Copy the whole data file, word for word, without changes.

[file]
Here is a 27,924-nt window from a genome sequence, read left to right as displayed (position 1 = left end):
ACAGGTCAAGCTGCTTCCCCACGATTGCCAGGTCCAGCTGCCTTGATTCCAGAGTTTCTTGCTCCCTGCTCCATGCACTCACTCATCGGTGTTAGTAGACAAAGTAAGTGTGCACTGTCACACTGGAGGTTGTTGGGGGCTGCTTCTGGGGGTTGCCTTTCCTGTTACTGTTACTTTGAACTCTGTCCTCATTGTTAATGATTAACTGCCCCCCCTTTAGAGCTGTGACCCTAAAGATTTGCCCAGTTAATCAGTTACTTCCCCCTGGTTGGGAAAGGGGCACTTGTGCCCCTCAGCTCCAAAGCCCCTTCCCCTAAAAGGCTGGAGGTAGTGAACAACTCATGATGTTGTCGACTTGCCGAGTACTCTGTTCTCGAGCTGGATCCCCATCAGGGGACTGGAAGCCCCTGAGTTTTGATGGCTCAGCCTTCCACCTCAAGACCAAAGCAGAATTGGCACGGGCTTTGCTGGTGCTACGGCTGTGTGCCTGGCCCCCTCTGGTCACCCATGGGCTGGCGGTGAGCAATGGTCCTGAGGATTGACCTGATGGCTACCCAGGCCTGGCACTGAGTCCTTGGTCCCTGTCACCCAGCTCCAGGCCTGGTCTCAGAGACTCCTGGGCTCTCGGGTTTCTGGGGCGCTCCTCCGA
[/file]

Here is a 27,924-nt window from a genome sequence, read left to right as displayed (position 1 = left end):
ACAGGTCAAGCTGCTTCCCCACGATTGCCAGGTCCAGCTGCCTTGATTCCAGAGTTTCTTGCTCCCTGCTCCATGCACTCACTCATCGGTGTTAGTAGACAAAGTAAGTGTGCACTGTCACACTGGAGGTTGTTGGGGGCTGCTTCTGGGGGTTGCCTTTCCTGTTACTGTTACTTTGAACTCTGTCCTCATTGTTAATGATTAACTGCCCCCCCTTTAGAGCTGTGACCCTAAAGATTTGCCCAGTTAATCAGTTACTTCCCCCTGGTTGGGAAAGGGGCACTTGTGCCCCTCAGCTCCAAAGCCCCTTCCCCTAAAAGGCTGGAGGTAGTGAACAACTCATGATGTTGTCGACTTGCCGAGTACTCTGTTCTCGAGCTGGATCCCCATCAGGGGACTGGAAGCCCCTGAGTTTTGATGGCTCAGCCTTCCACCTCAAGACCAAAGCAGAATTGGCACGGGCTTTGCTGGTGCTACGGCTGTGTGCCTGGCCCCCTCTGGTCACCCATGGGCTGGCGGTGAGCAATGGTCCTGAGGATTGACCTGATGGCTACCCAGGCCTGGCACTGAGTCCTTGGTCCCTGTCACCCAGCTCCAGGCCTGGTCTCAGAGACTCCTGGGCTCTCGGGTTTCTGGGGCGCTCCTCCGA